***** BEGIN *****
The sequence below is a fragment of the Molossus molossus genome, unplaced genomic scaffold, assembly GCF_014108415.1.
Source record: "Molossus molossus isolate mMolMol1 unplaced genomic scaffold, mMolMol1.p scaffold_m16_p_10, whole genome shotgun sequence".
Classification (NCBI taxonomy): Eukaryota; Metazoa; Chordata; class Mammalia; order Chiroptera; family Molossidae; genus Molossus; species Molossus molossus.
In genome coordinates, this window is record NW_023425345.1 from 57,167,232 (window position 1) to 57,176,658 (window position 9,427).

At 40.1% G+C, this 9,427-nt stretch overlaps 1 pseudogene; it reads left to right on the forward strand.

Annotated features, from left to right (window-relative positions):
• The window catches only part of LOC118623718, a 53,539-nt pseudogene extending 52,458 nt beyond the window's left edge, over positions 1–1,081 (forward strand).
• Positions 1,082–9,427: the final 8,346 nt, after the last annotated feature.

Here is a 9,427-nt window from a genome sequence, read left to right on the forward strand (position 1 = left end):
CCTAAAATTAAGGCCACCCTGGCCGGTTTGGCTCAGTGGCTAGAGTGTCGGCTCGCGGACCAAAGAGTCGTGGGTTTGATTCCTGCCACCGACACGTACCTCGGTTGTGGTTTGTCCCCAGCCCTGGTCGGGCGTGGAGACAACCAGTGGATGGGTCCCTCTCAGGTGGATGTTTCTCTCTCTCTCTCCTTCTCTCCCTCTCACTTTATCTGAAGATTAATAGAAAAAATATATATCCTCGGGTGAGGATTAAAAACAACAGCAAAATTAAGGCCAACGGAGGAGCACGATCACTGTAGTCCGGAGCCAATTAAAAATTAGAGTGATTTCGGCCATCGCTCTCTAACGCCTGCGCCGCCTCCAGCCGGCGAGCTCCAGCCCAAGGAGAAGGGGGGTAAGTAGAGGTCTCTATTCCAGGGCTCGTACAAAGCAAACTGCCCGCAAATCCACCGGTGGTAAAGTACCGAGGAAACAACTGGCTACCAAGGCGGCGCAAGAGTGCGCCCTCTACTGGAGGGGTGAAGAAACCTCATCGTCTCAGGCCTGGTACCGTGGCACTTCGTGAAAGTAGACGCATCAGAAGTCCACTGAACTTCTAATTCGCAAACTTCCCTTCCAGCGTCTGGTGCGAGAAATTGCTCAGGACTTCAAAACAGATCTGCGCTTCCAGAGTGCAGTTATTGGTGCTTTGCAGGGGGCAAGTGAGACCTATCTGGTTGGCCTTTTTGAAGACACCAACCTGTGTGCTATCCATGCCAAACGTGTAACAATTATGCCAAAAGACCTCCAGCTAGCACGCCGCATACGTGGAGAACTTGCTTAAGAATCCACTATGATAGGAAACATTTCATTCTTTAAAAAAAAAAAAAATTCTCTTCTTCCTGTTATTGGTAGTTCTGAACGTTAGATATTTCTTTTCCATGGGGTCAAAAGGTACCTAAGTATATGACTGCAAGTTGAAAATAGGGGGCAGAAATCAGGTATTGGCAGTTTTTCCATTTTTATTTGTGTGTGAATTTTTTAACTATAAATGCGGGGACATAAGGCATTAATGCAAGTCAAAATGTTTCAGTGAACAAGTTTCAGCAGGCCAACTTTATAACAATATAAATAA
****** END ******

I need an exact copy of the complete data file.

The sequence below is a fragment of the Molossus molossus genome, unplaced genomic scaffold, assembly GCF_014108415.1.
Source record: "Molossus molossus isolate mMolMol1 unplaced genomic scaffold, mMolMol1.p scaffold_m16_p_10, whole genome shotgun sequence".
Classification (NCBI taxonomy): Eukaryota; Metazoa; Chordata; class Mammalia; order Chiroptera; family Molossidae; genus Molossus; species Molossus molossus.
In genome coordinates, this window is record NW_023425345.1 from 57,167,232 (window position 1) to 57,176,658 (window position 9,427).

At 40.1% G+C, this 9,427-nt stretch overlaps 1 pseudogene; it reads left to right on the forward strand.

Annotated features, from left to right (window-relative positions):
• The window catches only part of LOC118623718, a 53,539-nt pseudogene extending 52,458 nt beyond the window's left edge, over positions 1–1,081 (forward strand).
• Positions 1,082–9,427: the final 8,346 nt, after the last annotated feature.

Here is a 9,427-nt window from a genome sequence, read left to right on the forward strand (position 1 = left end):
CCTAAAATTAAGGCCACCCTGGCCGGTTTGGCTCAGTGGCTAGAGTGTCGGCTCGCGGACCAAAGAGTCGTGGGTTTGATTCCTGCCACCGACACGTACCTCGGTTGTGGTTTGTCCCCAGCCCTGGTCGGGCGTGGAGACAACCAGTGGATGGGTCCCTCTCAGGTGGATGTTTCTCTCTCTCTCTCCTTCTCTCCCTCTCACTTTATCTGAAGATTAATAGAAAAAATATATATCCTCGGGTGAGGATTAAAAACAACAGCAAAATTAAGGCCAACGGAGGAGCACGATCACTGTAGTCCGGAGCCAATTAAAAATTAGAGTGATTTCGGCCATCGCTCTCTAACGCCTGCGCCGCCTCCAGCCGGCGAGCTCCAGCCCAAGGAGAAGGGGGGTAAGTAGAGGTCTCTATTCCAGGGCTCGTACAAAGCAAACTGCCCGCAAATCCACCGGTGGTAAAGTACCGAGGAAACAACTGGCTACCAAGGCGGCGCAAGAGTGCGCCCTCTACTGGAGGGGTGAAGAAACCTCATCGTCTCAGGCCTGGTACCGTGGCACTTCGTGAAAGTAGACGCATCAGAAGTCCACTGAACTTCTAATTCGCAAACTTCCCTTCCAGCGTCTGGTGCGAGAAATTGCTCAGGACTTCAAAACAGATCTGCGCTTCCAGAGTGCAGTTATTGGTGCTTTGCAGGGGGCAAGTGAGACCTATCTGGTTGGCCTTTTTGAAGACACCAACCTGTGTGCTATCCATGCCAAACGTGTAACAATTATGCCAAAAGACCTCCAGCTAGCACGCCGCATACGTGGAGAACTTGCTTAAGAATCCACTATGATAGGAAACATTTCATTCTTTAAAAAAAAAAAAAATTCTCTTCTTCCTGTTATTGGTAGTTCTGAACGTTAGATATTTCTTTTCCATGGGGTCAAAAGGTACCTAAGTATATGACTGCAAGTTGAAAATAGGGGGCAGAAATCAGGTATTGGCAGTTTTTCCATTTTTATTTGTGTGTGAATTTTTTAACTATAAATGCGGGGACATAAGGCATTAATGCAAGTCAAAATGTTTCAGTGAACAAGTTTCAGCAGGCCAACTTTATAACAATATAAATAA